Blog: Hydropower and Sarawak’s journey in renewable energy development

With Sarawak being unique and blessed with an abundance of natural resources, it is only logical to explore and harness renewables from these resources, writes Chief Minister Yab Datuk Patinggi Dr Abang Haji Abdul Rahman Zohari Bin Tun Datuk Abang Haji Openg.

Energy is what drives development and underpins economic growth. Global energy demand is forecasted to grow by 58 per cent between now and 2040 and we hear of countries racing to secure energy. Sarawak is no different.    

Photo: Murum Hydroelectric Project. Credit: Sarawak Energy

We are aware that we need to detach from being reliant on non-renewable resources if Sarawak is to achieve energy security for sustainable economic growth.

The International Energy Agency (IEA) reports that by 2022, global renewables electricity generation is expected to grow by over one-third to over 8,000 terawatt hours, equal to the total power consumption of China, India and Germany combined. As a result, the share of renewables in power generation will reach 30 per cent in 2022, up from 24 per cent in 2016.

The report also states that in the next five years, growth in renewable generation will be twice as large as that of gas and coal combined. While coal remains the largest source of electricity generation in 2022, renewables halve their gap with coal, down to 17 per cent in 2022.

Despite slower capacity growth, hydropower will remain the largest source of renewable electricity generation in IEA’s forecast, followed by wind, solar PV and bioenergy.

With Sarawak being unique and blessed with an abundance of natural resources, it is only logical to explore and harness renewables from these resources to further boost our generation figures and secure a stable supply of energy in the state.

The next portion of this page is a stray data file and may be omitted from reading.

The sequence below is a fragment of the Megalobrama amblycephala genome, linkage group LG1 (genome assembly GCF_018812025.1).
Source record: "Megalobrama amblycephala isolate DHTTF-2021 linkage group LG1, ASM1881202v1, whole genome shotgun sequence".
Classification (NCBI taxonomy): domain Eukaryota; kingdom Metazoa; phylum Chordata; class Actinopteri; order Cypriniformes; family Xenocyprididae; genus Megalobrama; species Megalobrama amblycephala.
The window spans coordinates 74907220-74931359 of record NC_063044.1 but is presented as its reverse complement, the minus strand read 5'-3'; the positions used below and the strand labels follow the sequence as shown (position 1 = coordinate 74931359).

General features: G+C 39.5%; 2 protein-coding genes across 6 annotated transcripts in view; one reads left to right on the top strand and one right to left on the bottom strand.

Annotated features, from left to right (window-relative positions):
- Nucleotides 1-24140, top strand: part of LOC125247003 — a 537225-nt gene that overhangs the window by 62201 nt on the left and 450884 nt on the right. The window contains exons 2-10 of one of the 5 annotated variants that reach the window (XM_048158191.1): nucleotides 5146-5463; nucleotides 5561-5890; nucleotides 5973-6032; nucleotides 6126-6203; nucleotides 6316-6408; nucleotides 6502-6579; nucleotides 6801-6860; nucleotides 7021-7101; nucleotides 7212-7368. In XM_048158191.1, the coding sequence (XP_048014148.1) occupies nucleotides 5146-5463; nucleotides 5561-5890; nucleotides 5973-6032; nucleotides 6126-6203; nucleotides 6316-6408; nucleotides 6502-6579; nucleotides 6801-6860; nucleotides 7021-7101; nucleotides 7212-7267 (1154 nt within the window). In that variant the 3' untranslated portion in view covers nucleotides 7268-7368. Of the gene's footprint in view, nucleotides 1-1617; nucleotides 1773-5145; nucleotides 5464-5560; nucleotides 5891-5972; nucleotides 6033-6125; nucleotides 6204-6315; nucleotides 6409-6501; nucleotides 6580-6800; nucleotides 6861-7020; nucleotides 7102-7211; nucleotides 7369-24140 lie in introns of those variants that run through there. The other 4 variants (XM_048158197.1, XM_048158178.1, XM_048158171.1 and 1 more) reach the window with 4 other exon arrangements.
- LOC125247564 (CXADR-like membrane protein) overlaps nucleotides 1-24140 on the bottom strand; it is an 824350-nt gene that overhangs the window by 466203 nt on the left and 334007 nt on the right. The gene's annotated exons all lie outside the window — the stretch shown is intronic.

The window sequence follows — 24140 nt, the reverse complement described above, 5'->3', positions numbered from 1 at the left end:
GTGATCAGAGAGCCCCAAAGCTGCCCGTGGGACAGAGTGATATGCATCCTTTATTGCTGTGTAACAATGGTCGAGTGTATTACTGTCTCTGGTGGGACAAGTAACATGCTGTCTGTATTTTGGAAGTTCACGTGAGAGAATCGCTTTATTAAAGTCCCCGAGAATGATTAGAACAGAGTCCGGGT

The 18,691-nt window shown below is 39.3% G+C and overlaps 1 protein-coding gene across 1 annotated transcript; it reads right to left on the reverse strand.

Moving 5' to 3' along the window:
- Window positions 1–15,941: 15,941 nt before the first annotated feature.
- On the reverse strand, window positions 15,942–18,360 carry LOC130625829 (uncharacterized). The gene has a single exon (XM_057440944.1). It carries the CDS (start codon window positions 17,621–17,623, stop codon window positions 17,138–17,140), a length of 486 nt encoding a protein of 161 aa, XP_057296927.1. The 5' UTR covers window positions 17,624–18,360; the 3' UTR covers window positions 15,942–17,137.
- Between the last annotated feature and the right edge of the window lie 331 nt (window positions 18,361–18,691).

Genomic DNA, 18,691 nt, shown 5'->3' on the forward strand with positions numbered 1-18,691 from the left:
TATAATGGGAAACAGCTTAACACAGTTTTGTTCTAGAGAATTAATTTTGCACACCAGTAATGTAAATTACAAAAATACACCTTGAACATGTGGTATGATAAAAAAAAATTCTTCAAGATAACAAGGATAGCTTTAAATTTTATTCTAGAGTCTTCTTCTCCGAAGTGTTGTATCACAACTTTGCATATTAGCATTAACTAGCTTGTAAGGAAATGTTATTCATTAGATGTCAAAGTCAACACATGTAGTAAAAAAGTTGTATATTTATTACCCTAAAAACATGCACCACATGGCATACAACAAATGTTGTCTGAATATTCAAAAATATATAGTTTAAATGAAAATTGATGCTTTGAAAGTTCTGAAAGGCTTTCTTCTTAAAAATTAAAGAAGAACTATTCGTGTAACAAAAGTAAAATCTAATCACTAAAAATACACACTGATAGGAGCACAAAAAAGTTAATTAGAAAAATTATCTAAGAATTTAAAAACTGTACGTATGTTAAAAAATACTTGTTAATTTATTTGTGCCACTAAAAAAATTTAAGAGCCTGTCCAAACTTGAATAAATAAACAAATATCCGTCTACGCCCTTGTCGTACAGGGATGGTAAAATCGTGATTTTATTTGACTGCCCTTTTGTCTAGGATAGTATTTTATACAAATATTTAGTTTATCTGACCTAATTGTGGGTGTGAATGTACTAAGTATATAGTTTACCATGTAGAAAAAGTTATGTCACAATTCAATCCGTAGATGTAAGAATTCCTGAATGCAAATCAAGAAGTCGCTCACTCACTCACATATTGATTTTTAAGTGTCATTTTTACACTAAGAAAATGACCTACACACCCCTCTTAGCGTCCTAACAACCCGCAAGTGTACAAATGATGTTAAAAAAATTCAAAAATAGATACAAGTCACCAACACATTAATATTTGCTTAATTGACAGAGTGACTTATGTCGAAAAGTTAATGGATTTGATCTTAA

Our many rivers, plentiful rainfall and mountainous terrain have enabled Sarawak to embark and focus on hydropower development which at present represents 75 per cent of the state’s generation mix. Fossil fuel, coal and alternative renewables like solar and mini-hydro make up the rest of the mix.

Hydropower, being a sustainable source has since reaped benefits as it allowed the State Government to develop the state’s development strategy - the Sarawak Corridor of Renewable Energy, or SCORE, attracting energy intensive industries and investors to our shores by offering security of supply at a globally competitive price.

With SCORE, the state’s energy demand took a quantum leap as it triggered a number of downstream businesses and opening up the state’s rural areas giving rural towns a boom effect. In addition, hydropower also allowed the State government to lower electricity tariffs for domestic, commercial and industrial consumers making Sarawak the state with the lowest tariffs in Malaysia and one of the lowest in the region, and reducing carbon emission from supply generation by 72 per cent.

Other than being a natural resource, hydropower development makes for good business sense as hydropower projects do have a high upfront outlay during the construction phase, but they have very low running costs and can operate for many decades – up to a hundred years in certain cases, making it a viable option that works for Sarawak.

Sarawak now has three hydroelectric power plants under its belt – Batang Ai, Murum and the recently acquired Bakun with another, Baleh, currently under construction and expected to be completed by 2026.

As we continue to be on track in our efforts in energy security which will also establish our reputation as the ASEAN (Association of Southeast Asian Nations) Powerhouse, Sarawak continues to explore on developing new energy supply options through research and adopting new technologies. Advances in technology promote energy efficiency and has opened up many new energy supply options making this sector more competitive.

This piece was originally featured in the 2018 Hydropower Status Report.

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